Eleventh Circuit Reverses District Court on Misappropriation of Flooring Resin Trade Secret – On Tuesday, January 26, the U.S. Court of Appeals for the Eleventh Circuit issued a decision in AcryliCon USA, LLC v. Silikal GmbH in which the appellate court reversed a district court’s denial of a post-trial motion for judgment as a matter of law (JMOL) on misappropriation of shared trade secrets as the Eleventh Circuit found that the plaintiff AcryliCon did not exist at the time that the flooring resin formula was created in 1987 and thus could not have given prior written consent for the manufacture and sale of the formula.

Former FTC General Counsel Joins Mercatus Center – On January 25, former Federal Trade Commission General Counsel Alden Abbott announced that he has joined the the Mercatus Center at George Mason University as a Senior Research Fellow. Abbott “will lead a new project on competition and antitrust issues, including the ongoing debate surrounding large tech firms.” Abbott served as General Counsel at the FTC from 2018 to early 2021 and has also worked at the Heritage Foundation and BlackBerry Ltd.

Barks

iRobot Brings Patent Battle Against SharkNinja to USITC – On Thursday, January 28, iRobot announced that it had filed a Section 337 complaint for patent infringement against Shark Ninja, asserting claims from five patents covering robotic room mapping and vacuuming technologies that are also involved in a lawsuit filed by iRobot against SharkNinja in the District of Massachusetts over the sale of Shark IQ robotic vacuums.

Bunker IP Files Patent Suits Against DISH, T-Mobile Over Cellular Network Tech – On Wednesday, January 27, Bunker IP LLC filed a pair of lawsuits in the Northern District of Illinois against DISH Wireless and T-Mobile USA alleging claims of patent infringement over their sale of devices incorporating cellular network switching technology capable of supporting Wi-Fi calling or portable hotspot functionality.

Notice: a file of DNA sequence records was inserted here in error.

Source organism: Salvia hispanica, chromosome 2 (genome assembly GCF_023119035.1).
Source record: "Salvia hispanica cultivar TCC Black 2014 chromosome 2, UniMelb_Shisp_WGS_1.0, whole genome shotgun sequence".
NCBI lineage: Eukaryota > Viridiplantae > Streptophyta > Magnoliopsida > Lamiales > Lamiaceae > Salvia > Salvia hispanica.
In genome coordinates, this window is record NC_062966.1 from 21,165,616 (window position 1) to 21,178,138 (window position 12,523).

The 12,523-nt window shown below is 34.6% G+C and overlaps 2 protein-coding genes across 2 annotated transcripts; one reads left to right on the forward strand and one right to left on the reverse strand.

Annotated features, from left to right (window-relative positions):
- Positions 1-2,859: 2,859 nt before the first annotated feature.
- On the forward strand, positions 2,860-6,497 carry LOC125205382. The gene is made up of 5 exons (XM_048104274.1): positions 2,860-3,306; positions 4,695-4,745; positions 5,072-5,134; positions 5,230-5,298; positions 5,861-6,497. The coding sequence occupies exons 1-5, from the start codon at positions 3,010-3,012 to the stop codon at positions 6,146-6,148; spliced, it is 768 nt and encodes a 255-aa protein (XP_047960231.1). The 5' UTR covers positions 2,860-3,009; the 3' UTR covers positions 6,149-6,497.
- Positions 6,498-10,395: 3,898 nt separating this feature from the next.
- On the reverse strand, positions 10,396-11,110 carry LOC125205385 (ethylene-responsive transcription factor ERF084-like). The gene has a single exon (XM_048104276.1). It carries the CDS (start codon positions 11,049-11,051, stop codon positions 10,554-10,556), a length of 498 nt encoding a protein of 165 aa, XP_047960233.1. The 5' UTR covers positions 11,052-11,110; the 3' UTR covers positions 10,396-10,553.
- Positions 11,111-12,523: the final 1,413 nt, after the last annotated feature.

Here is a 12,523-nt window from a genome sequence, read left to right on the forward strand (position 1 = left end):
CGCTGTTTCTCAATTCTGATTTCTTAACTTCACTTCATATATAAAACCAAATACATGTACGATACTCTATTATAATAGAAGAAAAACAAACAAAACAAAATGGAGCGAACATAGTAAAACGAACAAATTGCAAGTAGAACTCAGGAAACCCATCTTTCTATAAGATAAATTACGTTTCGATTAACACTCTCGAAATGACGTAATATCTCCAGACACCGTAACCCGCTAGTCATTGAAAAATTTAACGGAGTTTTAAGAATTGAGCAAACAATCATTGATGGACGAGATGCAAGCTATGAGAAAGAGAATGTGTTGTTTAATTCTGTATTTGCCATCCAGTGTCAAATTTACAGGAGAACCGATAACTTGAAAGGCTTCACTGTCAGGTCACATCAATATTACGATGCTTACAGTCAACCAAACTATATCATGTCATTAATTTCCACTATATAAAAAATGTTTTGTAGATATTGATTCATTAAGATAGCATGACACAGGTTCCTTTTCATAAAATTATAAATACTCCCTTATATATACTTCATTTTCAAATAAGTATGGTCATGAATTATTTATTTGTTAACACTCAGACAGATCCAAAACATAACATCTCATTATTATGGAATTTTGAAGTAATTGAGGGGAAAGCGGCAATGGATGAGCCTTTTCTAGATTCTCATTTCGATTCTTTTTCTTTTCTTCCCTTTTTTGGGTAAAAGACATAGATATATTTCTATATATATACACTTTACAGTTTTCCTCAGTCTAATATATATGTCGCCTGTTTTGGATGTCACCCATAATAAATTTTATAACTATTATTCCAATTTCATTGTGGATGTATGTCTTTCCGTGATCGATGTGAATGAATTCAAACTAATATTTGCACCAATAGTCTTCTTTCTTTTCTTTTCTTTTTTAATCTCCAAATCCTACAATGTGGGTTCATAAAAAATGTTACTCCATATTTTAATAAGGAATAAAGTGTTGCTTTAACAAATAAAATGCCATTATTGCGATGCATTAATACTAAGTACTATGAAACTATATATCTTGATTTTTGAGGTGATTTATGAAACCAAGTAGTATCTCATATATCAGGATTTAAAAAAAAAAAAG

Judge Rogers Says Vineyard House Can’t Trace History to Origins of To Kalon Wine Brand – On Wednesday, January 27, U.S. District Judge Yvonne Gonzalez Rogers of the Northern District of California issued a ruling finding that Oakville, CA-based winery The Vineyard House could not claim a connection to the 19th century To Kalon wine brand and granting an injunction to Robert Mondavi-owned Constellation Brands preventing Vineyard House from selling wine under the To Kalon brand. 

Judge Pauley Trims Trade Dress Claims From Shoe Trademark Case Against Skechers – On Tuesday, January 26, U.S. District Judge William H. Pauley III of the Southern District of New York issued a ruling dismissing trade dress claims filed by womens shoe maker Easy Spirit against Skechers after finding that the trade dress to Easy Spirit’s Traveltime shoes hadn’t acquired a secondary meaning among consumers. Easy Spirit’s trademark claims under federal and New York state law survived summary judgment.

Continental Files Delaware Chancery Suit Over Nokia FRAND Licensing Obligations – On Tuesday, January 26, German automaker Continental announced that it had filed a complaint in the Delaware Court of Chancery alleging that Finnish telecom firm Nokia isn’t meeting its contractual obligations to offer licenses to the company’s standard-essential patents (SEPs) covering automotive communications technologies on fair, reasonable and non-discriminatory (FRAND) terms.

PTAB Invalidates Tela Patent After Intel Wins Non-Infringement at District Court, USITC – On Monday, January 25, the Patent Trial and Appeal Board (PTAB) issued a ruling finding that challenged patent claims covering circuit architecture were invalid as obvious based on prior art asserted by Intel. Intel had previously won rulings of non-infringement of Tela’s patent both in U.S. district court as well as at the International Trade Commission.

Judge Hellerstein Tosses Microsoft Post-Trial Motions in Database Patent Infringement Case – On Monday, January 25, U.S. District Judge Alvin K. Hellerstein of the Southern District of New York issued an order denying a motion for judgment as a matter of law (JMOL) filed by Microsoft, leaving in place a $7 million jury verdict for patent infringement over a scaffolding feature in Microsoft’s Dynamic Data application. Judge Hellerstein also denied a motion for JMOL filed by plaintiff Michael Philip Kaufman seeking to add prejudgment interest accruing from the patent’s issue date in February 2011.